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Consequences of an Intervention to Reduce Restrictive Side Rail Use in Nursing Homes

(See editorial comments by Drs. Magaziner, Miller, and Resnick on pp 464–466)

Authors

  • Elizabeth Capezuti PhD, RN,

    1. From the *John A. Hartford Foundation Institute for Geriatric Nursing, New York University College of Nursing, New York, New YorkKunin-Lunenfeld Applied Research Unit at Baycrest, Toronto, Ontario, CanadaUniversity of Michigan School of Nursing, Ann Arbor, Michigan§RS Connection, Inc., West Chester, PennsylvaniaAmann Talerico Consulting, Portland, Oregon.
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  • Laura M. Wagner PhD, RN,

    1. From the *John A. Hartford Foundation Institute for Geriatric Nursing, New York University College of Nursing, New York, New YorkKunin-Lunenfeld Applied Research Unit at Baycrest, Toronto, Ontario, CanadaUniversity of Michigan School of Nursing, Ann Arbor, Michigan§RS Connection, Inc., West Chester, PennsylvaniaAmann Talerico Consulting, Portland, Oregon.
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  • Barbara L. Brush PhD, RN,

    1. From the *John A. Hartford Foundation Institute for Geriatric Nursing, New York University College of Nursing, New York, New YorkKunin-Lunenfeld Applied Research Unit at Baycrest, Toronto, Ontario, CanadaUniversity of Michigan School of Nursing, Ann Arbor, Michigan§RS Connection, Inc., West Chester, PennsylvaniaAmann Talerico Consulting, Portland, Oregon.
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  • Marie Boltz MSN, RN,

    1. From the *John A. Hartford Foundation Institute for Geriatric Nursing, New York University College of Nursing, New York, New YorkKunin-Lunenfeld Applied Research Unit at Baycrest, Toronto, Ontario, CanadaUniversity of Michigan School of Nursing, Ann Arbor, Michigan§RS Connection, Inc., West Chester, PennsylvaniaAmann Talerico Consulting, Portland, Oregon.
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  • Susan Renz MSN, RN,

    1. From the *John A. Hartford Foundation Institute for Geriatric Nursing, New York University College of Nursing, New York, New YorkKunin-Lunenfeld Applied Research Unit at Baycrest, Toronto, Ontario, CanadaUniversity of Michigan School of Nursing, Ann Arbor, Michigan§RS Connection, Inc., West Chester, PennsylvaniaAmann Talerico Consulting, Portland, Oregon.
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  • Karen A. Talerico PhD, RN

    1. From the *John A. Hartford Foundation Institute for Geriatric Nursing, New York University College of Nursing, New York, New YorkKunin-Lunenfeld Applied Research Unit at Baycrest, Toronto, Ontario, CanadaUniversity of Michigan School of Nursing, Ann Arbor, Michigan§RS Connection, Inc., West Chester, PennsylvaniaAmann Talerico Consulting, Portland, Oregon.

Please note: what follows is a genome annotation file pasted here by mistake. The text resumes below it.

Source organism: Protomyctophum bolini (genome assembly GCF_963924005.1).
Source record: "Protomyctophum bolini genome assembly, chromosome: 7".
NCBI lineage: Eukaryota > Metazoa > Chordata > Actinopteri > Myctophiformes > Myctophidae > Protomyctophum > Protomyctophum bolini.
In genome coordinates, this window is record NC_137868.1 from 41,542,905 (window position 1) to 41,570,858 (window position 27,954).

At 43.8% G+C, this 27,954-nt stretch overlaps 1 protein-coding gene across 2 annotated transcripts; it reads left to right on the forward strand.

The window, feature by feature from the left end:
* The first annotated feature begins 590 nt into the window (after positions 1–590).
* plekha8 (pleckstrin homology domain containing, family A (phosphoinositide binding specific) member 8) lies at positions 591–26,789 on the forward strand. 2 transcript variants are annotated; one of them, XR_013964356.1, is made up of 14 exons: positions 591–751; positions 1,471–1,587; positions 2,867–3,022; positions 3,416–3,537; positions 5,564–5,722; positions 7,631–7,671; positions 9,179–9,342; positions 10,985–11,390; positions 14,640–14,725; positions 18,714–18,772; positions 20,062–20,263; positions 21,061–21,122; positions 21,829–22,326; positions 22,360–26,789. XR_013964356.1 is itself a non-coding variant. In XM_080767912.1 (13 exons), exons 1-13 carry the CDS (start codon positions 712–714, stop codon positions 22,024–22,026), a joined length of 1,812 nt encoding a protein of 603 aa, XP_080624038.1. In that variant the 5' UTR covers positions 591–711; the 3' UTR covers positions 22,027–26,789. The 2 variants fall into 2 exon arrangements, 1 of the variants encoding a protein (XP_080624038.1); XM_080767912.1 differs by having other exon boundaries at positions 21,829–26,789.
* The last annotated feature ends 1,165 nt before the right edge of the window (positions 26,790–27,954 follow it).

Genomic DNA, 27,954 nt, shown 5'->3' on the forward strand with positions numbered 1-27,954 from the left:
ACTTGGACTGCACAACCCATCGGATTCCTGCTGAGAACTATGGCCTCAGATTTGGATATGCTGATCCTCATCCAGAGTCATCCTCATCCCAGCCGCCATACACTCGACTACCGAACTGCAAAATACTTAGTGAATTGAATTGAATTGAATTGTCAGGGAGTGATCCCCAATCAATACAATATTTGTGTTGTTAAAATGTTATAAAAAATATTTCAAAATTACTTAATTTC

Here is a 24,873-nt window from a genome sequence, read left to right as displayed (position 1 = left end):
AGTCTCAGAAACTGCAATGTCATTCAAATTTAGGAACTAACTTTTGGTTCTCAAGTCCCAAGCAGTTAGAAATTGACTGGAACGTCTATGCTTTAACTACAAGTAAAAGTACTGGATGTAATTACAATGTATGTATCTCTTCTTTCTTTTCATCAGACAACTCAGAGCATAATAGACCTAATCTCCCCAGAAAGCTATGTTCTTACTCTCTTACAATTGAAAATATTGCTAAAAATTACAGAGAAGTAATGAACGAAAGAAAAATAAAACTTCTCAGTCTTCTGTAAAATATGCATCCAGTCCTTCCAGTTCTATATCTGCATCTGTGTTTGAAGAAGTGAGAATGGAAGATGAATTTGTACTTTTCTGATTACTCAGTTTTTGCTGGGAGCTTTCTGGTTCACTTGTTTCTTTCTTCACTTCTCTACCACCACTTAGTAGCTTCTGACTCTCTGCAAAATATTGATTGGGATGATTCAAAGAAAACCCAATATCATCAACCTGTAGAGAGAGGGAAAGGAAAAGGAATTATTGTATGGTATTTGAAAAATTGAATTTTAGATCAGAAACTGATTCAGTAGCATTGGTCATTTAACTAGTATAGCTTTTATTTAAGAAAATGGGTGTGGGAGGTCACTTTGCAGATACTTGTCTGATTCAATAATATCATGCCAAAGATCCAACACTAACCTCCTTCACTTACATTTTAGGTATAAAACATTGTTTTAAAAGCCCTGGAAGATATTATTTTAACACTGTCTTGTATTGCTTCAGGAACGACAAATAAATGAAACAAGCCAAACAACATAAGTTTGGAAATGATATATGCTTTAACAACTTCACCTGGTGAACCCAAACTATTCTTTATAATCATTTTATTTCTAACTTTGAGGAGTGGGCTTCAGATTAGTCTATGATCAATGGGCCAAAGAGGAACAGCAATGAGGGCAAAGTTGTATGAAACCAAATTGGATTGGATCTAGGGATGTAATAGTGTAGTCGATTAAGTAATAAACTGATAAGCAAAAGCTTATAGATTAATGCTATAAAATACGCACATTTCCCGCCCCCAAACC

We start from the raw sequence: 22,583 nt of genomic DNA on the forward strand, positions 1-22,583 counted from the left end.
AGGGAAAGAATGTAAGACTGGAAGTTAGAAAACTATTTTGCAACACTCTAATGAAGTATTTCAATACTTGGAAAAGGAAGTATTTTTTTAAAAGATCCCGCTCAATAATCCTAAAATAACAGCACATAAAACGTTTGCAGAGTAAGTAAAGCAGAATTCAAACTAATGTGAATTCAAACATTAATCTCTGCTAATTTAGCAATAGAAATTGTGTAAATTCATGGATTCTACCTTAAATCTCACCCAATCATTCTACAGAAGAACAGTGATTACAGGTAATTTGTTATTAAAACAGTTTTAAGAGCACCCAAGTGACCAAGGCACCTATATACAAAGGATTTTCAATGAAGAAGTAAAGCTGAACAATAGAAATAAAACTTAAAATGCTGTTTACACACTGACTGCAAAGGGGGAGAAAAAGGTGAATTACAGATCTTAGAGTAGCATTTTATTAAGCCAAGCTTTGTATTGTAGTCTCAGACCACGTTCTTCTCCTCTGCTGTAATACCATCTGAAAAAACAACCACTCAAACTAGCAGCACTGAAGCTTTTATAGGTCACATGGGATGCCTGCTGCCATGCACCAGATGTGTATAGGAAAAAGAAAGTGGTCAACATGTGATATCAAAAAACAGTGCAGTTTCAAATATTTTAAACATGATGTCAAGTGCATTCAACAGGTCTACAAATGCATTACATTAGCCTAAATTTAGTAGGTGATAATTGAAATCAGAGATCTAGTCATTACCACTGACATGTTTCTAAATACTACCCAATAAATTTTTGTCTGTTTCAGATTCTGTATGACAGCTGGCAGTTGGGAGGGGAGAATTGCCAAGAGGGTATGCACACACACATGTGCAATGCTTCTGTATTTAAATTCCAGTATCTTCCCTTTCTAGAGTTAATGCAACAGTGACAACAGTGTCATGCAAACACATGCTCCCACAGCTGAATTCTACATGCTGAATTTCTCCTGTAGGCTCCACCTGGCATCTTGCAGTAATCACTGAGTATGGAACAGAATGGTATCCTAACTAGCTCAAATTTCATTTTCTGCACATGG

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  • This article is based on a paper presented at the 2001 Annual Scientific Meetings of the Gerontological Society of America. Capezuti, E. Fall and injury prevention among cognitively impaired nursing home residents. Gerontologist 2001;41 (Special Issue 1):170.

Address correspondence to Elizabeth Capezuti, PhD, RN, FAAN, Associate Professor, Co-Director, John A. Hartford Foundation Institute for Geriatric Nursing, New York University College of Nursing, 246 Greene Street, 6th Floor, New York, NY 10003. E-mail: ec65@nyu.edu

Abstract

OBJECTIVES: To examine the effect of an advanced practice nurse (APN) intervention on restrictive side rail usage in four nursing homes and with a sample of 251 residents. A secondary question explored the association between restrictive side rail reduction and bed-related falls.

DESIGN: Pre- and posttest design.

SETTING: Four urban nursing homes.

PARTICIPANTS: All nursing home residents present in the nursing home at three time points (n=710, 719, and 707) and a subset of residents (n=251) with restrictive side rail use at baseline.

INTERVENTION: APN consultation with individual residents and facility-wide education and consultation.

MEASUREMENTS: Direct observation of side rail status, resident and nurse interview for functional status, mobility, cognition, behavioral symptoms, medical record review for demographics and treatment information, and incident reports for fall data.

RESULTS: At the institutional level, one of the four nursing homes significantly reduced restrictive side rail use (P=.01). At the individual participant level, 51.4% (n=130) reduced restrictive side rail use. For the group that reduced restrictive side rails, there was a significantly (P<.001) reduced fall rate (−0.053; 95% confidence interval (CI)=−0.083 to −0.024), whereas the group that continued restrictive side rail did not demonstrate a significantly (P=.17) reduced fall rate (−0.013; 95% CI=−0.056–0.030).

CONCLUSION: An APN consultation model can safely reduce side rail use. Restrictive side rail reduction does not lead to an increase in bed-related falls. Although side rails serve many purposes, routine use of these devices to restrict voluntary movement and prevent falls is not supported.

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